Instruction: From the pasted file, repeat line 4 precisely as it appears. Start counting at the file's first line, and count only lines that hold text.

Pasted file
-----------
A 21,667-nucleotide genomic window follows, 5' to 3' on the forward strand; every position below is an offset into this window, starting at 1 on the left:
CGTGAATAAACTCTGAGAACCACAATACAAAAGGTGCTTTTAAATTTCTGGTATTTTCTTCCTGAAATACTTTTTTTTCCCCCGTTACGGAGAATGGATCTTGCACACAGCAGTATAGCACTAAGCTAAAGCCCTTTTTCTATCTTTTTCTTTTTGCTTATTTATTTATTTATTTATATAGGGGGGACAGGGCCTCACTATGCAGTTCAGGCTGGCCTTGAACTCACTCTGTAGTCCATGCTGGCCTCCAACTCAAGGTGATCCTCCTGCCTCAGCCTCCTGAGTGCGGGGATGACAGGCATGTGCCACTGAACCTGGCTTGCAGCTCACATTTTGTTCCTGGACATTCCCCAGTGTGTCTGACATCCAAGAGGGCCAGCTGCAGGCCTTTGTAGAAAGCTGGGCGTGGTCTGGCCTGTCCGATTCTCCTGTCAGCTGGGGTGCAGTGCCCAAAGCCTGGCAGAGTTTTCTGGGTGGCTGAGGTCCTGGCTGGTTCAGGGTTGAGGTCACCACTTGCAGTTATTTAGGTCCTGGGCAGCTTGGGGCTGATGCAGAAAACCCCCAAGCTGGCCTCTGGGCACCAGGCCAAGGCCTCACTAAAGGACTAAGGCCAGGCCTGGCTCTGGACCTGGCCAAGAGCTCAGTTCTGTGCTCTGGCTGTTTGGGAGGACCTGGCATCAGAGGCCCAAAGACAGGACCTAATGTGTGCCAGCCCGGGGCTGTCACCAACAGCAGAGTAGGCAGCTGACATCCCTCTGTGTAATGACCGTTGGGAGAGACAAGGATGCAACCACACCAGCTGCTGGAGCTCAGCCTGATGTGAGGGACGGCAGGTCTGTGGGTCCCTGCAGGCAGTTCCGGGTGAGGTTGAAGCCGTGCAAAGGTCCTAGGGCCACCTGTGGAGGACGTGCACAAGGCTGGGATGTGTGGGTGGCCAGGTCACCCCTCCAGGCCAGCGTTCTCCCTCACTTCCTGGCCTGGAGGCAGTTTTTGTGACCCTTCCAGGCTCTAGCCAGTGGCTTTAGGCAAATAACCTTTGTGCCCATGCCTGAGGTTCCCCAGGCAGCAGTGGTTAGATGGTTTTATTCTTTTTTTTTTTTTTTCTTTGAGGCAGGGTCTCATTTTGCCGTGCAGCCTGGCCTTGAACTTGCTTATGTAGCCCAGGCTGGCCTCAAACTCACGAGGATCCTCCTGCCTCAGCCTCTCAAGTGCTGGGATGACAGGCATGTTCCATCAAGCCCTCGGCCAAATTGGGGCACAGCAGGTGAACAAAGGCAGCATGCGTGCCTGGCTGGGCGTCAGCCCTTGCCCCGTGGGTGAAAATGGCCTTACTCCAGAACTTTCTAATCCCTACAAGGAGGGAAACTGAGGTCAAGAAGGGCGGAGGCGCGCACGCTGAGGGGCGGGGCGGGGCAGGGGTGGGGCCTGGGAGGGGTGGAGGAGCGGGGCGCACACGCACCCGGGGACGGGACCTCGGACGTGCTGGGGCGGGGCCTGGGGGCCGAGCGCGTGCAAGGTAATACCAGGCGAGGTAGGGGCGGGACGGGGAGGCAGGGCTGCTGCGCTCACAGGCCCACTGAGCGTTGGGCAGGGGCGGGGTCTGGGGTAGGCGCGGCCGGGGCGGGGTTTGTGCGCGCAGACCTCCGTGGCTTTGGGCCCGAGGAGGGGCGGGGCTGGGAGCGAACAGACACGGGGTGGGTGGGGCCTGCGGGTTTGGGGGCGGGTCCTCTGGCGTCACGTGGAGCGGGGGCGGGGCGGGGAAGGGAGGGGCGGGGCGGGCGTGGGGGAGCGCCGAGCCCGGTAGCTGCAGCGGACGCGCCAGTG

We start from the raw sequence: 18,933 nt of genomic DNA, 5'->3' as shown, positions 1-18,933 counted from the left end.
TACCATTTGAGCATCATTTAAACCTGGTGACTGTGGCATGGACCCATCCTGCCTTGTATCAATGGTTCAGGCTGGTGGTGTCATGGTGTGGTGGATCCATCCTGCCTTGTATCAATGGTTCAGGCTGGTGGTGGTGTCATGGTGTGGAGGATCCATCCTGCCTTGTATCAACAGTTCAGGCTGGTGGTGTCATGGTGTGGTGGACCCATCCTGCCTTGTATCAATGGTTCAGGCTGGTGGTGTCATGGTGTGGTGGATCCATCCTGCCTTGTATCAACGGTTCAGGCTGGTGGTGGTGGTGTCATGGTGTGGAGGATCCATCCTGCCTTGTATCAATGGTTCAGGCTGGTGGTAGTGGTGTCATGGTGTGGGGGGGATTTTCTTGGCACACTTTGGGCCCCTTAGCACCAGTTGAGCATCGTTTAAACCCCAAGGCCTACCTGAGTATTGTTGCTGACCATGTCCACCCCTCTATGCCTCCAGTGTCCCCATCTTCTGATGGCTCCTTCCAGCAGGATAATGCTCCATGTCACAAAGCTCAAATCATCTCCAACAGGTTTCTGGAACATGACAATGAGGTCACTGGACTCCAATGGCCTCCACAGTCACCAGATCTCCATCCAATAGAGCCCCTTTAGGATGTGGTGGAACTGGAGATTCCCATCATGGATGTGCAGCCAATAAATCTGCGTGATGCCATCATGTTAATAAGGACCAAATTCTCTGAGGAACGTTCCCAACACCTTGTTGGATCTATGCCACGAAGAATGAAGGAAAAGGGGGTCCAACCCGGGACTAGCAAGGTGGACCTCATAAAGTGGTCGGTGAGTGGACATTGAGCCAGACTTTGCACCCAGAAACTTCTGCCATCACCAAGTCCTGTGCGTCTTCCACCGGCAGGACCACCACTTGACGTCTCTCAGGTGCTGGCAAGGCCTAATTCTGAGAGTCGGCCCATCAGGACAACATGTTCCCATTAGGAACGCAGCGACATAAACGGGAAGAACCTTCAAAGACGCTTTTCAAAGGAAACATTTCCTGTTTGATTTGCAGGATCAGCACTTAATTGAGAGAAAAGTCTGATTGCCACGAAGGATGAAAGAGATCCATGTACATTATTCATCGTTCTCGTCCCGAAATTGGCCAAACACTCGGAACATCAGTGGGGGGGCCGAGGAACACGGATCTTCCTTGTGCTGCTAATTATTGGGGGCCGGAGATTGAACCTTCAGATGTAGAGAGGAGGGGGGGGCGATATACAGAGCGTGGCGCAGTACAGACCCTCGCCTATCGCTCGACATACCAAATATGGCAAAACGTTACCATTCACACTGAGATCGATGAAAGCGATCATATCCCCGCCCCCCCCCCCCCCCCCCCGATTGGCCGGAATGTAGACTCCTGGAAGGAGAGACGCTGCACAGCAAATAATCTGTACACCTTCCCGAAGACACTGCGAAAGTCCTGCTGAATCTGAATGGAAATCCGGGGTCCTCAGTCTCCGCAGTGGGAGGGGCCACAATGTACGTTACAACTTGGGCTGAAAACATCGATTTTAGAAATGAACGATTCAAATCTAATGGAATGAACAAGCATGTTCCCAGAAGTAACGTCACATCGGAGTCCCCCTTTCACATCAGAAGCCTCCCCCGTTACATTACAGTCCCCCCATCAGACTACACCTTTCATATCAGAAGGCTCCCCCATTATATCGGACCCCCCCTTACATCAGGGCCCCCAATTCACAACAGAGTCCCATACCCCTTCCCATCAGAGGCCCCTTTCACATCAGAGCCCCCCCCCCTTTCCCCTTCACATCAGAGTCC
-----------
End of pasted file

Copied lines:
TACCATTTGAGCATCATTTAAACCTGGTGACTGTGGCATGGACCCATCCTGCCTTGTATCAATGGTTCAGGCTGGTGGTGTCATGGTGTGGTGGATCCATCCTGCCTTGTATCAATGGTTCAGGCTGGTGGTGGTGTCATGGTGTGGAGGATCCATCCTGCCTTGTATCAACAGTTCAGGCTGGTGGTGTCATGGTGTGGTGGACCCATCCTGCCTTGTATCAATGGTTCAGGCTGGTGGTGTCATGGTGTGGTGGATCCATCCTGCCTTGTATCAACGGTTCAGGCTGGTGGTGGTGGTGTCATGGTGTGGAGGATCCATCCTGCCTTGTATCAATGGTTCAGGCTGGTGGTAGTGGTGTCATGGTGTGGGGGGGATTTTCTTGGCACACTTTGGGCCCCTTAGCACCAGTTGAGCATCGTTTAAACCCCAAGGCCTACCTGAGTATTGTTGCTGACCATGTCCACCCCTCTATGCCTCCAGTGTCCCCATCTTCTGATGGCTCCTTCCAGCAGGATAATGCTCCATGTCACAAAGCTCAAATCATCTCCAACAGGTTTCTGGAACATGACAATGAGGTCACTGGACTCCAATGGCCTCCACAGTCACCAGATCTCCATCCAATAGAGCCCCTTTAGGATGTGGTGGAACTGGAGATTCCCATCATGGATGTGCAGCCAATAAATCTGCGTGATGCCATCATGTTAATAAGGACCAAATTCTCTGAGGAACGTTCCCAACACCTTGTTGGATCTATGCCACGAAGAATGAAGGAAAAGGGGGTCCAACCCGGGACTAGCAAGGTGGACCTCATAAAGTGGTCGGTGAGTGGACATTGAGCCAGACTTTGCACCCAGAAACTTCTGCCATCACCAAGTCCTGTGCGTCTTCCACCGGCAGGACCACCACTTGACGTCTCTCAGGTGCTGGCAAGGCCTAATTCTGAGAGTCGGCCCATCAGGACAACATGTTCCCATTAGGAACGCAGCGACATAAACGGGAAGAACCTTCAAAGACGCTTTTCAAAGGAAACATTTCCTGTTTGATTTGCAGGATCAGCACTTAATTGAGAGAAAAGTCTGATTGCCACGAAGGATGAAAGAGATCCATGTACATTATTCATCGTTCTCGTCCCGAAATTGGCCAAACACTCGGAACATCAGTGGGGGGGCCGAGGAACACGGATCTTCCTTGTGCTGCTAATTATTGGGGGCCGGAGATTGAACCTTCAGATGTAGAGAGGAGGGGGGGGCGATATACAGAGCGTGGCGCAGTACAGACCCTCGCCTATCGCTCGACATACCAAATATGGCAAAACGTTACCATTCACACTGAGATCGATGAAAGCGATCATATCCCCGCCCCCCCCCCCCCCCCCCCGATTGGCCGGAATGTAGACTCCTGGAAGGAGAGACGCTGCACAGCAAATAATCTGTACACCTTCCCGAAGACACTGCGAAAGTCCTGCTGAATCTGAATGGAAATCCGGGGTCCTCAGTCTCCGCAGTGGGAGGGGCCACAATGTACGTTACAACTTGGGCTGAAAACATCGATTTTAGAAATGAACGATTCAAATCTAATGGAATGAACAAGCATGTTCCCAGAAGTAACGTCACATCGGAGTCCCCCTTTCACATCAGAAGCCTCCCCCGTTACATTACAGTCCCCCCATCAGACTACACCTTTCATATCAGAAGGCTCCCCCATTATATCGGACCCCCCCTTACATCAGGGCCCCCAATTCACAACAGAGTCCCATACCCCTTCCCATCAGAGGCCCCTTTCACATCAGAGCCCCCCCCCCTTTCCCCTTCACATCAGAGTCC